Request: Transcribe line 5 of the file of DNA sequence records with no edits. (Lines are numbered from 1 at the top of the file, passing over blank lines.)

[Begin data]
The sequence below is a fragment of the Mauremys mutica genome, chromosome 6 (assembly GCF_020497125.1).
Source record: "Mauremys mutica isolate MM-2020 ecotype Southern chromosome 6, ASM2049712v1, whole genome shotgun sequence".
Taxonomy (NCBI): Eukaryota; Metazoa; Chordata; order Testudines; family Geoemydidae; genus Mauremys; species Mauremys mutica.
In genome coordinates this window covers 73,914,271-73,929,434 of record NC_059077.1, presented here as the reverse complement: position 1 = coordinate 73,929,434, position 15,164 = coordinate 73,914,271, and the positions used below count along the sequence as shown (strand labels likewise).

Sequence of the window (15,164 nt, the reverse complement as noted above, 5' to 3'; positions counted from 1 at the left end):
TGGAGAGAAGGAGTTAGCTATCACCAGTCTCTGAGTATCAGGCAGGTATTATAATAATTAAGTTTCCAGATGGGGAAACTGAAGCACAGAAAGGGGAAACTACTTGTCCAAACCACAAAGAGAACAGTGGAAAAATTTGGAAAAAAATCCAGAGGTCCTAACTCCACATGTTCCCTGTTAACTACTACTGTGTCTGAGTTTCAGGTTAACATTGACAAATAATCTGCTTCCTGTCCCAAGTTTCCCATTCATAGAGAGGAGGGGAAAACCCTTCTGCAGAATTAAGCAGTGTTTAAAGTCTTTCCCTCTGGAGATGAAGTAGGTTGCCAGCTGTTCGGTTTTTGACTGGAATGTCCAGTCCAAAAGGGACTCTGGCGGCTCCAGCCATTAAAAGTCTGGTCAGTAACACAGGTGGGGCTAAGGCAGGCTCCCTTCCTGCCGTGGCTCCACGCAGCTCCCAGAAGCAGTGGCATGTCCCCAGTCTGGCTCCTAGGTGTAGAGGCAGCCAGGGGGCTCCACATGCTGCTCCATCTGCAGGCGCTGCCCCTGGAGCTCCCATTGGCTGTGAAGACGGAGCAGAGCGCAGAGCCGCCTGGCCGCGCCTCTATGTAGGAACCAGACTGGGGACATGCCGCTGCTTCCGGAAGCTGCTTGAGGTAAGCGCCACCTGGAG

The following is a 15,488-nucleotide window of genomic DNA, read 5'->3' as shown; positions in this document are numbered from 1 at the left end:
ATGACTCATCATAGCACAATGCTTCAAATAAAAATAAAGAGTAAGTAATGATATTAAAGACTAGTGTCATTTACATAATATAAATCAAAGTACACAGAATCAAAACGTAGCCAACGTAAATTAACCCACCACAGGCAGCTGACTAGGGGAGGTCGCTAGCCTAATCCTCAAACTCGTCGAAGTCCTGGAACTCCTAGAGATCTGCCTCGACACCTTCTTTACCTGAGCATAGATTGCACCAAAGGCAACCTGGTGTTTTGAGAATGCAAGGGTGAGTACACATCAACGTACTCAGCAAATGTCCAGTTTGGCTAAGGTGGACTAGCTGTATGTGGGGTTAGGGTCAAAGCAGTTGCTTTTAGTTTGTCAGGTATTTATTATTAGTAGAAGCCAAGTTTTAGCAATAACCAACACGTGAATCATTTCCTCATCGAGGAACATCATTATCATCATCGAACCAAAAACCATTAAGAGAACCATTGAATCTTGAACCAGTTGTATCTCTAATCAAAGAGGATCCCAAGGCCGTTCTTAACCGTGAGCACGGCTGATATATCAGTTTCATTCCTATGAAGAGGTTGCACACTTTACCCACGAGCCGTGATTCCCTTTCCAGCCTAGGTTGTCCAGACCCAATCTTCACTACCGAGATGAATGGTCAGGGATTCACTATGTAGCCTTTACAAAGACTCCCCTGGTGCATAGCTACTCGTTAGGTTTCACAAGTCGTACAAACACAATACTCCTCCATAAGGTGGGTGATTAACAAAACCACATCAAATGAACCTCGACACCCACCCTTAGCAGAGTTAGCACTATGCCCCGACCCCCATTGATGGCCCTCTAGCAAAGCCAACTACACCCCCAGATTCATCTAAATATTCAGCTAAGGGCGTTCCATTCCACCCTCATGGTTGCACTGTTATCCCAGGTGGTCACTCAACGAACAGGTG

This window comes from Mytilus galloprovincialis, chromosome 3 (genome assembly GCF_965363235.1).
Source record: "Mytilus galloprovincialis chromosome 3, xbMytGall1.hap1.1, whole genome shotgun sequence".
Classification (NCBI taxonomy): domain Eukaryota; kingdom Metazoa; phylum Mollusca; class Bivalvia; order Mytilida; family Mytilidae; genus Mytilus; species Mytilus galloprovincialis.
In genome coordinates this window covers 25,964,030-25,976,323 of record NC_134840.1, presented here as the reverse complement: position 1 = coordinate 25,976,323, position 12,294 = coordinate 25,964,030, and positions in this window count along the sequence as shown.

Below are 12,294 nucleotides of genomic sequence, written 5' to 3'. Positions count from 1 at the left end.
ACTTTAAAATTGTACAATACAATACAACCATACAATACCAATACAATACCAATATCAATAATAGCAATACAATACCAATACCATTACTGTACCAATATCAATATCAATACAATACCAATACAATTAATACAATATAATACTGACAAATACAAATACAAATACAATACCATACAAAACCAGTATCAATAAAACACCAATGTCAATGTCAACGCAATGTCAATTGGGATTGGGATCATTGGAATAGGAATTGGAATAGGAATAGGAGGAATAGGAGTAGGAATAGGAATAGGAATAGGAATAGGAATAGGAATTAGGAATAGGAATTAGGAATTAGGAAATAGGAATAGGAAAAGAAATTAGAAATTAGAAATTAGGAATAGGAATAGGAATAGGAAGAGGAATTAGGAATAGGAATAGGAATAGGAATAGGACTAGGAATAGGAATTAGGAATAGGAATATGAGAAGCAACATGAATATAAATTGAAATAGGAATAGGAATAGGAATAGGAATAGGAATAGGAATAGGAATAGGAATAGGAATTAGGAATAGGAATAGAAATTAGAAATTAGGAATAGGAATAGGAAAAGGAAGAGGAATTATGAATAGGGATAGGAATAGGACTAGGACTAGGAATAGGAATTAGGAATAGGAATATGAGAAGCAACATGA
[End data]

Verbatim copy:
Sequence of the window (15,164 nt, the reverse complement as noted above, 5' to 3'; positions counted from 1 at the left end):